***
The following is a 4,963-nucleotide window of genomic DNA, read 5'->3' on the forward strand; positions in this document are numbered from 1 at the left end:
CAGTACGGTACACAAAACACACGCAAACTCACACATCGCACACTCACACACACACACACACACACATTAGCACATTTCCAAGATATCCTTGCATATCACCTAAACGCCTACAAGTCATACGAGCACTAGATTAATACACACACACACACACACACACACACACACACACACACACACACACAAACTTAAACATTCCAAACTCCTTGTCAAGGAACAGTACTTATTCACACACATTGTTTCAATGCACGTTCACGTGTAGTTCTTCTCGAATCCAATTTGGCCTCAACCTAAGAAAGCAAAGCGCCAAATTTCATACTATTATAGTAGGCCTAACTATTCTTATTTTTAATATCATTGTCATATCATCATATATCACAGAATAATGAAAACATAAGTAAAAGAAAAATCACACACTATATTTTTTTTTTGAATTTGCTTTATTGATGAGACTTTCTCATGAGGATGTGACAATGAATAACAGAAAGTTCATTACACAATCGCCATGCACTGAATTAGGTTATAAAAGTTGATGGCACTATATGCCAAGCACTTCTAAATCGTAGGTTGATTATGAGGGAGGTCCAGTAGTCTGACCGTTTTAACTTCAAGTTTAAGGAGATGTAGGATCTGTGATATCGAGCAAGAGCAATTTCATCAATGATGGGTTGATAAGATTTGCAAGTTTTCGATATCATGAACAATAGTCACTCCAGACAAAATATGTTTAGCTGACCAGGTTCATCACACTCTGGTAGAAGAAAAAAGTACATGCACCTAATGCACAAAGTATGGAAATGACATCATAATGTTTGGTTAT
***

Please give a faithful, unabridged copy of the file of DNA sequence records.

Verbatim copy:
The following is a 4,963-nucleotide window of genomic DNA, read 5'->3' on the forward strand; positions in this document are numbered from 1 at the left end:
CAGTACGGTACACAAAACACACGCAAACTCACACATCGCACACTCACACACACACACACACACACATTAGCACATTTCCAAGATATCCTTGCATATCACCTAAACGCCTACAAGTCATACGAGCACTAGATTAATACACACACACACACACACACACACACACACACACACACACACACACAAACTTAAACATTCCAAACTCCTTGTCAAGGAACAGTACTTATTCACACACATTGTTTCAATGCACGTTCACGTGTAGTTCTTCTCGAATCCAATTTGGCCTCAACCTAAGAAAGCAAAGCGCCAAATTTCATACTATTATAGTAGGCCTAACTATTCTTATTTTTAATATCATTGTCATATCATCATATATCACAGAATAATGAAAACATAAGTAAAAGAAAAATCACACACTATATTTTTTTTTTGAATTTGCTTTATTGATGAGACTTTCTCATGAGGATGTGACAATGAATAACAGAAAGTTCATTACACAATCGCCATGCACTGAATTAGGTTATAAAAGTTGATGGCACTATATGCCAAGCACTTCTAAATCGTAGGTTGATTATGAGGGAGGTCCAGTAGTCTGACCGTTTTAACTTCAAGTTTAAGGAGATGTAGGATCTGTGATATCGAGCAAGAGCAATTTCATCAATGATGGGTTGATAAGATTTGCAAGTTTTCGATATCATGAACAATAGTCACTCCAGACAAAATATGTTTAGCTGACCAGGTTCATCACACTCTGGTAGAAGAAAAAAGTACATGCACCTAATGCACAAAGTATGGAAATGACATCATAATGTTTGGTTAT